When the victorious Mugabe swept the first elections he wasted little time in disbanding Zipra and launching a campaign of ethnic cleansing against his tribal rivals. Gukuruhundi”the wind that sweeps away the chaff”lasted for nearly eight years and claimed as many as 40,000 lives, according to disputed estimates.
Mugabe unleashed the North Korean-trained Fifth Brigade on Matabeleland and the former army base at Balagwe became a notorious holding camp.
In Kezi no one can understand why we want to find Balagwe. Confused directions lead straight out into the bush. Villagers eventually lead us to a collection of derelict buildings, with thorn trees pushed through ruined doorways. It is hard to imagine that this is where so many men were beaten and tortured, while hundreds of women were raped, many with broom handles or gun barrels. We ask the villagers whether they know what happened here. Someone says something about soldiers. Jonathan explains: “Everyone lost parents and family. No one wants to remember the camp.”
Everyone is agreed that the bodies were dumped in the mine shafts that honeycomb the local hills. Smallholders near by complain that the hills are haunted and that skeletons prowl around, carrying guns. Others still insist that in the afternoon you can see human bones and clothes at the bottom of the shaft.
But the light is fading and the thin ribbon of tarmac that leads back through the roadblocks to Bulawayo beckons. There is no time to find the mountain graves.
Bulawayo to Harare
It takes longer to count the money than to fill the tank. The pick-up takes 50 litres. More violence and more unrest has seen the exchange rate leap to Z$25,000 to $1. That means a little over Z$1m. And that kind of money needs to be carried in bags, not wallets. Hyperinflation and the ensuing fuel crisis has pushed petrol beyond the means of normal people. Zimbabwe is now a nation of hitchhikers, the lay-bys crowded with people waiting and waving, sometimes for days if they can’t afford to pay for a lift.
The police are no exception. Dominic is a young policeman looking for a ride outside Bulawayo. His friend who is carrying a fishing rod hops on the open back, but the policeman rides up front. Far from questioning me, Dominic needs little prompting to air his frustrations: “This country is a bloody mess,” he says, taking off his cap and looking at me for encouragement. I’m going to run away down to South Africa.”
He asks me if I’ve been and what it’s like. I tell him there are a lot of Zimbabweans and that conditions for many of them are very hard. Dominic can’t believe that it can be any harder than his life is already. I tell him that at least he has a job here. He’s not convinced. “This job is worthless, the money they give us is nothing.” He reaches into his pocket. “You can’t buy anything with this money,” he says showing a fistful of Z$1,000 notes. “What future is this?”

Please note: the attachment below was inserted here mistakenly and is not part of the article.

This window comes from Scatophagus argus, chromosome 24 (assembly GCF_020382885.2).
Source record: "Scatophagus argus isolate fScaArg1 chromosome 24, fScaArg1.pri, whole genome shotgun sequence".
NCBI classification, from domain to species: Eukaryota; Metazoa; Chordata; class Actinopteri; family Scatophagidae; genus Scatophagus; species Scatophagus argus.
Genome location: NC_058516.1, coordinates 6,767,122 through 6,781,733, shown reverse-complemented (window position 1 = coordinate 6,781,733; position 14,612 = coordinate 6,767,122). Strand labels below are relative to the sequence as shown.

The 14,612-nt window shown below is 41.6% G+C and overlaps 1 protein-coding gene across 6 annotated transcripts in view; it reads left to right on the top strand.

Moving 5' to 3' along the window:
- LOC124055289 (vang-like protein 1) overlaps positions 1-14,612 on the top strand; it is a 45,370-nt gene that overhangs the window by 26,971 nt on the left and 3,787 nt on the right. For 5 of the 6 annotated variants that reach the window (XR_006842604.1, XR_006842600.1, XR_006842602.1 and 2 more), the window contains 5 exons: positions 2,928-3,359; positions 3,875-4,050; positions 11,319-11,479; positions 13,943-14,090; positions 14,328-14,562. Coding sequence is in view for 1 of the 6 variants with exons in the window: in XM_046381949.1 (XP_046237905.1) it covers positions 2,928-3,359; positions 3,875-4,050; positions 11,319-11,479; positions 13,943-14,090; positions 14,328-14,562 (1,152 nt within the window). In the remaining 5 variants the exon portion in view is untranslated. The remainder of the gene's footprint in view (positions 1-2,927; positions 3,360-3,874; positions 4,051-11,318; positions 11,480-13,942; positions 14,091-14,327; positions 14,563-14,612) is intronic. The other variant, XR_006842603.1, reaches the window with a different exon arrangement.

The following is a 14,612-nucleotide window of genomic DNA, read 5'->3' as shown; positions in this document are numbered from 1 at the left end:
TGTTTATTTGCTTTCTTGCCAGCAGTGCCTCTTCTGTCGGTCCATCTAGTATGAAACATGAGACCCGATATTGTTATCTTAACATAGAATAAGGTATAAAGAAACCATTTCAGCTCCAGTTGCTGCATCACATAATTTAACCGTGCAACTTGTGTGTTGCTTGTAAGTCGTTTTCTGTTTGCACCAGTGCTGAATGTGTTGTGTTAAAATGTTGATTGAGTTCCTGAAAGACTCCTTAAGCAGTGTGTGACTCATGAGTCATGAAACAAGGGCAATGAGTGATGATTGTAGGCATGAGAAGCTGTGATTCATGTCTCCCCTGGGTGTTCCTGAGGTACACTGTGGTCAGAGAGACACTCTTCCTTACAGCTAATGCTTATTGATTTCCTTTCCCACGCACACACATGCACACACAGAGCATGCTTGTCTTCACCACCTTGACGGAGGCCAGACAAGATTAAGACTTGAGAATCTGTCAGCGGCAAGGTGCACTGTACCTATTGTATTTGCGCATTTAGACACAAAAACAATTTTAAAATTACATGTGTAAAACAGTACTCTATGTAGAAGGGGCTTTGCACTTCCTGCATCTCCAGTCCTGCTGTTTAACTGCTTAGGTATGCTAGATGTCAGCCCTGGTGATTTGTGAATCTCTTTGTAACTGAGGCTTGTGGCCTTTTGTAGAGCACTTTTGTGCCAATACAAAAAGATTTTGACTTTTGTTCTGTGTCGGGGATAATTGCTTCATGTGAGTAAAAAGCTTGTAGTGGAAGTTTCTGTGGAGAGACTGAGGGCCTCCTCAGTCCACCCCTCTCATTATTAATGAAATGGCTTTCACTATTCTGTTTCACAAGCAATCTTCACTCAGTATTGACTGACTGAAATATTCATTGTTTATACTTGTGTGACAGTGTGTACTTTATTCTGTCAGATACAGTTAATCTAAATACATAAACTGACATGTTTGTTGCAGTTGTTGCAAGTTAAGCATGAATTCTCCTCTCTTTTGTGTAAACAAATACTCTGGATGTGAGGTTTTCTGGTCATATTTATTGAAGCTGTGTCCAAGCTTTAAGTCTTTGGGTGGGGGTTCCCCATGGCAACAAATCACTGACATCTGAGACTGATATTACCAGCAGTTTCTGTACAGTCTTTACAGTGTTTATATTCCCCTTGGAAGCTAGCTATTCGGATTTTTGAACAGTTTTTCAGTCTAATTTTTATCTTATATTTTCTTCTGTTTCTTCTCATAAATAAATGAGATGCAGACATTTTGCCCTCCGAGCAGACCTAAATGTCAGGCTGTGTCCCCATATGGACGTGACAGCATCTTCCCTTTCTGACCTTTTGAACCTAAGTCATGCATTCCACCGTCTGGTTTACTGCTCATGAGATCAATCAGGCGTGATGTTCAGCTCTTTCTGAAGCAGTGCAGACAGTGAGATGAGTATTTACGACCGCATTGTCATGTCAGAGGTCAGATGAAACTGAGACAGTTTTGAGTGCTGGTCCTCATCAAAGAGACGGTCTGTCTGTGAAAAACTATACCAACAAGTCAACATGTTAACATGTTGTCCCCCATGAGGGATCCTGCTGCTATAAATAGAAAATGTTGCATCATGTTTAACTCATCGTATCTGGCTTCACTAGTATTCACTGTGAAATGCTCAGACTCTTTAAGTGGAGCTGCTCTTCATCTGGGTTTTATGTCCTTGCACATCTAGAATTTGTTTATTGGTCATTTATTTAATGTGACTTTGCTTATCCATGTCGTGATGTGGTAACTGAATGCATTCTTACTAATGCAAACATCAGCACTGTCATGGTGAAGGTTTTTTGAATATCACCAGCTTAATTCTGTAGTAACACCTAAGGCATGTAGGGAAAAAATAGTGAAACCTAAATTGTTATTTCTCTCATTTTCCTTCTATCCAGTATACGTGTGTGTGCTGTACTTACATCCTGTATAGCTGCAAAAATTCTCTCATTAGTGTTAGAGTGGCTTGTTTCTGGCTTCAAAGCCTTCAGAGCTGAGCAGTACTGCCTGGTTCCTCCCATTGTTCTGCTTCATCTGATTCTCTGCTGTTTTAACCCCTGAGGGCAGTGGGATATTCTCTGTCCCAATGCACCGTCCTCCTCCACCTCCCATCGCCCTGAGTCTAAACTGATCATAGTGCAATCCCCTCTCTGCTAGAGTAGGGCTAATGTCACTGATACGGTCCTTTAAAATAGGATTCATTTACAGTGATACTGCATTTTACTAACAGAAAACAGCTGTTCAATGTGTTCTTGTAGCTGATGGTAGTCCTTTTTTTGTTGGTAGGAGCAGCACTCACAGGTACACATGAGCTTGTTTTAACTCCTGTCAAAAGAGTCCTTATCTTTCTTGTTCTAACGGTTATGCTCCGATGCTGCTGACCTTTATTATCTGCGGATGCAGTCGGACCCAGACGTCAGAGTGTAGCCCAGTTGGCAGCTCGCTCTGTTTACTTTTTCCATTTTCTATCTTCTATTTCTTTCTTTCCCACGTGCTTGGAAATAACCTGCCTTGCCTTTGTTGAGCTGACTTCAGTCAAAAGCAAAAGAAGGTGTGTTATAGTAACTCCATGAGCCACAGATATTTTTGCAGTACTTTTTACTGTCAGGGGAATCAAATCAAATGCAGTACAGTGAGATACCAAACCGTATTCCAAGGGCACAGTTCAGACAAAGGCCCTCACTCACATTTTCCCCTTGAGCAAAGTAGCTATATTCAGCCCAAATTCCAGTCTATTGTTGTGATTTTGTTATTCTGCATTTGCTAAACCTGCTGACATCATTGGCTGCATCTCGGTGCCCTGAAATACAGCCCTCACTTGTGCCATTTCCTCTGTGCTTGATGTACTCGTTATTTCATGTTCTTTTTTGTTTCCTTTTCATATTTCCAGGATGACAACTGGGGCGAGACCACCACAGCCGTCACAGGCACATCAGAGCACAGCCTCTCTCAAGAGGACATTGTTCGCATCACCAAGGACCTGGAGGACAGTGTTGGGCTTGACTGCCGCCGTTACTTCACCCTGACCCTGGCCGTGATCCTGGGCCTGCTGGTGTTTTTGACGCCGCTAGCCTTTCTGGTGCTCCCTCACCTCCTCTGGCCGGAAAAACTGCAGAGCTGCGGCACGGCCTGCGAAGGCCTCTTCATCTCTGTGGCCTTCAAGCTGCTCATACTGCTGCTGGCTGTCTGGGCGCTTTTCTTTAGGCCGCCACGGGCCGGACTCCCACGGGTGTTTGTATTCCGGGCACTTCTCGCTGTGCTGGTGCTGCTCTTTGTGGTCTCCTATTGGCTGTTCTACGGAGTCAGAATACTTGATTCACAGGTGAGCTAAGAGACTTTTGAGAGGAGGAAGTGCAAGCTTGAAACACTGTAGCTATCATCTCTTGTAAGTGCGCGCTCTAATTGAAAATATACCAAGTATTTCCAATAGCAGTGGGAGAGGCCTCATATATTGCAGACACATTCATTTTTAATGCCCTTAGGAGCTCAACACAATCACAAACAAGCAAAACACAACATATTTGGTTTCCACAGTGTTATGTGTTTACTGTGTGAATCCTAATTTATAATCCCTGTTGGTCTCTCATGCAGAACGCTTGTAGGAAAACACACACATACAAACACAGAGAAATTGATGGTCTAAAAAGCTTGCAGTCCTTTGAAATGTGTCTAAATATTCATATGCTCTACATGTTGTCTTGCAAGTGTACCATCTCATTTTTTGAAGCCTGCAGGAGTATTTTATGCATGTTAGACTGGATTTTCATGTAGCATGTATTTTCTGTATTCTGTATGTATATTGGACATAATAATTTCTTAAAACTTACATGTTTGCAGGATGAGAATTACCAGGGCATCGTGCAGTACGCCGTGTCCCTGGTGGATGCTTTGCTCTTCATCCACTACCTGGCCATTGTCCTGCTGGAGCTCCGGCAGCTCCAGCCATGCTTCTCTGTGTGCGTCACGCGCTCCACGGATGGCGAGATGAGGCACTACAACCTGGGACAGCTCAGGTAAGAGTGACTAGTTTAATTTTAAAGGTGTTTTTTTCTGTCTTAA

After dropping him off the next policeman I meet is at a roadblock. “Tell me how much gold you are carrying,” he bellows. I point at the steel frames of my sunglasses and try to make a joke. Happily he laughs at the ludicrousness of the question and waves me on.
Joyce joins me just beyond Gweru. A middle-aged woman, she is trying to get to church. She hitches her way along this road to work every morning, she explains, and comes on Sunday as well for morning prayers. Sometimes the bus which charges Z$4,000 is cheaper, sometimes paying for a lift works out better. “I have a car but I can’t afford to use it anymore,” she says. “Who can get fuel now?”
Joyce earns Z$100,000 a month working in an office, and after transport there’s barely any money left at all. She used to buy mealie-meal in 50kg bags but you can’t find them anymore. The 20kg bag is Z$20,000, and that lasts about two weeks, she explains. It doesn’t add up and she admits that she goes to work hungry and comes home hungry.
Like everyone else who flags me down she expects to pay for a lift and uncoils a wad of fast depreciating notes to do so.
Off Robert Mugabe Drive, there is a large queue building of patient-looking people. John, a young journalist sacked from the information ministry for suspected sympathies with the opposition, has joined me. He explains the crowd are waiting for passports. None have been issued for nearly four years. The Registrar’s office has long since run out of paper, or ink, or bindings and, in fact, everything else they need to do its job. “There’s a lot this morning. There must be a rumour that they’ve got ink,” says John. “People come back each week to see how their application is going.”
Mothers and babies, young men and pensioners stand in the unmoving line, and everyone is carrying sheafs of battered old papers. “They are always told to come back next week.”
This exhausting pantomime is just one of many being repeated patiently around the city.
At night Harare exists in a confusing half-light. Many of the “robots”, or traffic lights, have stopped working. The bulbs and aluminium parts, like the streetlights, have been looted and sold for scrap. The confusion is added to by the closure of the main avenue leading north out of the city. From 6pm until 6am, it is sealed off to stop traffic from disturbing the presidential residence.
At the filling station closest to Mugabe’s residence they laugh at me when I ask if they have fuel. Makeshift blackboards like specials menus now hang on the forecourts. Those that don’t have fuel advertise specials such as brake fluid or firewood.
Later and lost in search of a safe house in the wooded northern suburbs, I take one wrong turn too many. I find myself driving beside an endless blue and white wall, it goes on for kilometres. The sight of a single, lonely-looking soldier tells me this is a VIP estate. I’m told the next day that actually no one lives in the vast buildings behind the walls. It is Robert Mugabe’s unfinished retirement home, and its construction is a no-expenses-spared hobby for his extravagant wife, Grace. As for the soldier, he lives in a battered tent pitched on the verge outside.